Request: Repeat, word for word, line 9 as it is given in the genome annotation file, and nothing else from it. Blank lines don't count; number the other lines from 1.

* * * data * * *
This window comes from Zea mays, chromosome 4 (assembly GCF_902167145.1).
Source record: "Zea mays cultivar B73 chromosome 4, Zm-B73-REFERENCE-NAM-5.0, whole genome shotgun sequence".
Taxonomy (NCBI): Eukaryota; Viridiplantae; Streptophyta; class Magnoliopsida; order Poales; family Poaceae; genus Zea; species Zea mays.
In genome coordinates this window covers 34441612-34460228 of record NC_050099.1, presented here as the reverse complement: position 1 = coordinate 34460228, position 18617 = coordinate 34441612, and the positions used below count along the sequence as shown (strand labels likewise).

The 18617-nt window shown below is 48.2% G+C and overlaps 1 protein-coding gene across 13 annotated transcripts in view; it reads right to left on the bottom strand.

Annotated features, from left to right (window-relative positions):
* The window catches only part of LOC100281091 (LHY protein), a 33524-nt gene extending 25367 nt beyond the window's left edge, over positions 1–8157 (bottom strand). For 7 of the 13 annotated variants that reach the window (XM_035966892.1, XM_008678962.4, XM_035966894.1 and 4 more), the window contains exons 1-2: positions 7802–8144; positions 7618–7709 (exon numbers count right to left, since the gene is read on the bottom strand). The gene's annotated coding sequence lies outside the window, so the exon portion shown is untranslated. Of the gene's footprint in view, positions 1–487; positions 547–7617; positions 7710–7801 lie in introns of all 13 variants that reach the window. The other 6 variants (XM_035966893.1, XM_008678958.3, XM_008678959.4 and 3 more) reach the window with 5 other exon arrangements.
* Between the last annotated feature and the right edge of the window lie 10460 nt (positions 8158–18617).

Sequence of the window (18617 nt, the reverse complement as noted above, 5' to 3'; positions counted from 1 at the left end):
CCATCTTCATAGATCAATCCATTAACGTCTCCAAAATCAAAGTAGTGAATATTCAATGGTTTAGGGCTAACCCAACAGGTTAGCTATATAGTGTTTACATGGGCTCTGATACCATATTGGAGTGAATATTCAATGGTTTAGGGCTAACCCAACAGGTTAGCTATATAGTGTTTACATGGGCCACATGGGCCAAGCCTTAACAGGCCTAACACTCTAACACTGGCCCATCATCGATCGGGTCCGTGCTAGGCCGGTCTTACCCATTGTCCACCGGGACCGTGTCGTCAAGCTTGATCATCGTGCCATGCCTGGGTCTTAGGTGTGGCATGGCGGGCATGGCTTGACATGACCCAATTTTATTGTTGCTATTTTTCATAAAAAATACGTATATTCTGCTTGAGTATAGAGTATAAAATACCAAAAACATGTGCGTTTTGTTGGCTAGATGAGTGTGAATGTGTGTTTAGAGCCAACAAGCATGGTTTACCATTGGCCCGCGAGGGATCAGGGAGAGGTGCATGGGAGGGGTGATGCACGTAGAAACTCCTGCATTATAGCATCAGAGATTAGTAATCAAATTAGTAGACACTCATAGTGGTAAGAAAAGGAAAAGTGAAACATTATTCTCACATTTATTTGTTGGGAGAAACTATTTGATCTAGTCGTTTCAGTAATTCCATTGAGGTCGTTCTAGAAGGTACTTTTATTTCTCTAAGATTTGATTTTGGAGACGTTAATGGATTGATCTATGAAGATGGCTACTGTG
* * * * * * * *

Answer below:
Sequence of the window (18617 nt, the reverse complement as noted above, 5' to 3'; positions counted from 1 at the left end):